An Open Letter to Big Tech CFOs: Save the Internet Before You’re Forced

Dear Chief Financial Officers of tech giants, the internet is in crisis, and you can lead your organization to help solve the problem. You'll be well compensated, and you'll enjoy massive public relations benefits. I fear that if you don't, global governments will force your hand. There is a shortage of available IPv4 addresses but we are years away (possibly a decade or more) from IPv6 viability and adoption in North America. more

IPv4 Exhaustion, 5 Implications for Africa Running out Last

I spend most of my time teaching engineers in different countries how to plan and deploy IPv6 networks. Over the last two years, I have been speaking more and more to non-engineers. These are either technology executives who sense that they need to do something about this "IPv6" thing, or government IT leaders who want to understand what the problem is and more importantly, what they could do. The most impactful part of these these exchanges is when I get these managers to understand the implications of IPv4 address exhaustion to their organisations. more

IPv6 Deployment Around the World: A New Digital Divide?

Alain Durand, Principal Technologist at ICANN, visited Georgia Institute of Technology last week for a talk on the global adoption of Internet Protocol version 6 (IPv6). The Internet Governance Project organized the talk in cooperation with Atlanta's Technology Development Center (ATDC) and the Institute for Information Security and Privacy. Durand, who was involved in the IPv6 standardization efforts at IETF back in the early to mid-1990s, offered a clear eyed assessment of the protocol's critical flaw... more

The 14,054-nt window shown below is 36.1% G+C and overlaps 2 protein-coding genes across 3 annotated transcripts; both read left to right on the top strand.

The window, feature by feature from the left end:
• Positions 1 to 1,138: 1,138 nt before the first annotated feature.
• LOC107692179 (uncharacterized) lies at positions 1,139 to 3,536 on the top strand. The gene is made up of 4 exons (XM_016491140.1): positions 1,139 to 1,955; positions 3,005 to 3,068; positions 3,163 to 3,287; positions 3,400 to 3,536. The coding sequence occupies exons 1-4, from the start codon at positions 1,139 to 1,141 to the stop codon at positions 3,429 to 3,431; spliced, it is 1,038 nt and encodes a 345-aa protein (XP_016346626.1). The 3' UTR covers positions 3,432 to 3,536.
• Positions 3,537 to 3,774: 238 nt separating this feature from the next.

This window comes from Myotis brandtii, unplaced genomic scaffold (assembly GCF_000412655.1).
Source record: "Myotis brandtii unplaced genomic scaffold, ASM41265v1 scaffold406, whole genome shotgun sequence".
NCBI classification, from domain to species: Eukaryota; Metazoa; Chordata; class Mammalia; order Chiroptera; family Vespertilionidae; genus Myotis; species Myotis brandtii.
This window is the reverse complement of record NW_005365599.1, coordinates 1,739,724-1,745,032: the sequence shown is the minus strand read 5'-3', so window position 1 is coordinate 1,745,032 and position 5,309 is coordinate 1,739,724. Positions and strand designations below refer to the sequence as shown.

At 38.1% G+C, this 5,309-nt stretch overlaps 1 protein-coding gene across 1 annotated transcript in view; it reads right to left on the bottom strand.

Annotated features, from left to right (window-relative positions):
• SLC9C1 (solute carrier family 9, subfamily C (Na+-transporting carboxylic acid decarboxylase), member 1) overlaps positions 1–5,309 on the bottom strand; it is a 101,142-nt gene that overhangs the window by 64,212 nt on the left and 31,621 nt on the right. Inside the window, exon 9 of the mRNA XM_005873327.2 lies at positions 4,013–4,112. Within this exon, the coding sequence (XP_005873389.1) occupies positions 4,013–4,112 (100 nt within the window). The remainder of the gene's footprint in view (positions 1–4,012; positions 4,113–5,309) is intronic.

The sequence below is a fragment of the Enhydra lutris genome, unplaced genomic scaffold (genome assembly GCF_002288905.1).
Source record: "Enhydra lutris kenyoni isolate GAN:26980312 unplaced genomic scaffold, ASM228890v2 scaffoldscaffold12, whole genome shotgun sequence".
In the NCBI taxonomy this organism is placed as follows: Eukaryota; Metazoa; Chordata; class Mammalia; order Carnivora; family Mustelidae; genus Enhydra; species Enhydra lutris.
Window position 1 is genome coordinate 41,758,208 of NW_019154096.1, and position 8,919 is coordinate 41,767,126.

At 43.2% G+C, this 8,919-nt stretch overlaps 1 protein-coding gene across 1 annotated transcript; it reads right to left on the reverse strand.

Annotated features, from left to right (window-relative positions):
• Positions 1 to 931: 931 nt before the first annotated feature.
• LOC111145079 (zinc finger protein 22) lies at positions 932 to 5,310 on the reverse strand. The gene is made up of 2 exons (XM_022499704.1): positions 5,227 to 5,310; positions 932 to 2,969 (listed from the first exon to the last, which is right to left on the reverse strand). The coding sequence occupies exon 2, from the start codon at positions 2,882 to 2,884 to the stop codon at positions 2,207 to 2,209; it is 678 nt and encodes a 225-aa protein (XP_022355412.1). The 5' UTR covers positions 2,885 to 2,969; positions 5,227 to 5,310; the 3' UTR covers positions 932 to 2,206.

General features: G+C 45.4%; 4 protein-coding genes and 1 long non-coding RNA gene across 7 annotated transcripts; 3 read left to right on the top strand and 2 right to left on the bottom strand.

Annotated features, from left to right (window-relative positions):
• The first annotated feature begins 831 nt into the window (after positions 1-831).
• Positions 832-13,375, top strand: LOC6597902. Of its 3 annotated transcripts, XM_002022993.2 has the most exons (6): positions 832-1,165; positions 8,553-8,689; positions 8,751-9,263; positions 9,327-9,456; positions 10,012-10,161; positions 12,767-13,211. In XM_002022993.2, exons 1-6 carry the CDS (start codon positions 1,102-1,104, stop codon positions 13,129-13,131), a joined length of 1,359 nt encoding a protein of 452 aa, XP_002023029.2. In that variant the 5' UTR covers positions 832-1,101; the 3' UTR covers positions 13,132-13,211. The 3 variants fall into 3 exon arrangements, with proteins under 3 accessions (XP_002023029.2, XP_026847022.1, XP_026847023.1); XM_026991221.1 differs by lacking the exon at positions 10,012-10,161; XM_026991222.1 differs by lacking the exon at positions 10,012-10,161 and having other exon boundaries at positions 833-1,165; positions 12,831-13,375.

Digging Into IPv6 Traffic to Google: Is 28% Deployment Really the Limit?

After some years of accelerating IPv6 deployment, we are now into a period of slower growth and it's not clear where we are heading. It is therefore interesting to try to predict the future of IPv6 over the coming years. At Ericsson Research, we have been working on this topic since 2013, but just recently created a forecast model that seems to be quite accurate. However, it gives a disappointing message of a very low final level of IPv6 deployment at less than 30%! more

The Christmas Goat and IPv6 (Year 10)

This year marked the 10th anniversary of collecting statistics for IPv6 from the Christmas Goat. It's the third year now with almost no snow, and with this crazy winters and climate, it's hard to get any good photos of the goat. The photo is only from 3–4 days in early December with little snow so far in Gävle.The measurements this year started very low with 20% IPv6, but it made some improvements and landed just like 2018 at a total of 41%. more

A Look Back at the World of IP Addressing in 2018: What Changed and What to Expect

Time for another annual roundup from the world of IP addresses. Let's see what has changed in the past 12 months in addressing the Internet and look at how IP address allocation information can inform us of the changing nature of the network itself. Back in around 1992 the IETF gazed into the crystal ball and tried to understand how the internet was going to evolve and what demands that would place on the addressing system as part of the "IP Next Generation" study. more

The IPv4 Market - 2018 Mid-Year Report

The number of IPv4 transactions and volume of IP addresses flowing to and from organizations in the ARIN region in the last 6 months put 2018 on track to be the most active year in the history of the IPv4 market. Nearly 25 million numbers were transferred in the first half of this year, more than doubling the volume of numbers transferred by this time last year and continuing the level of market activity in the last half of 2017 when just over 28 million numbers were transferred. more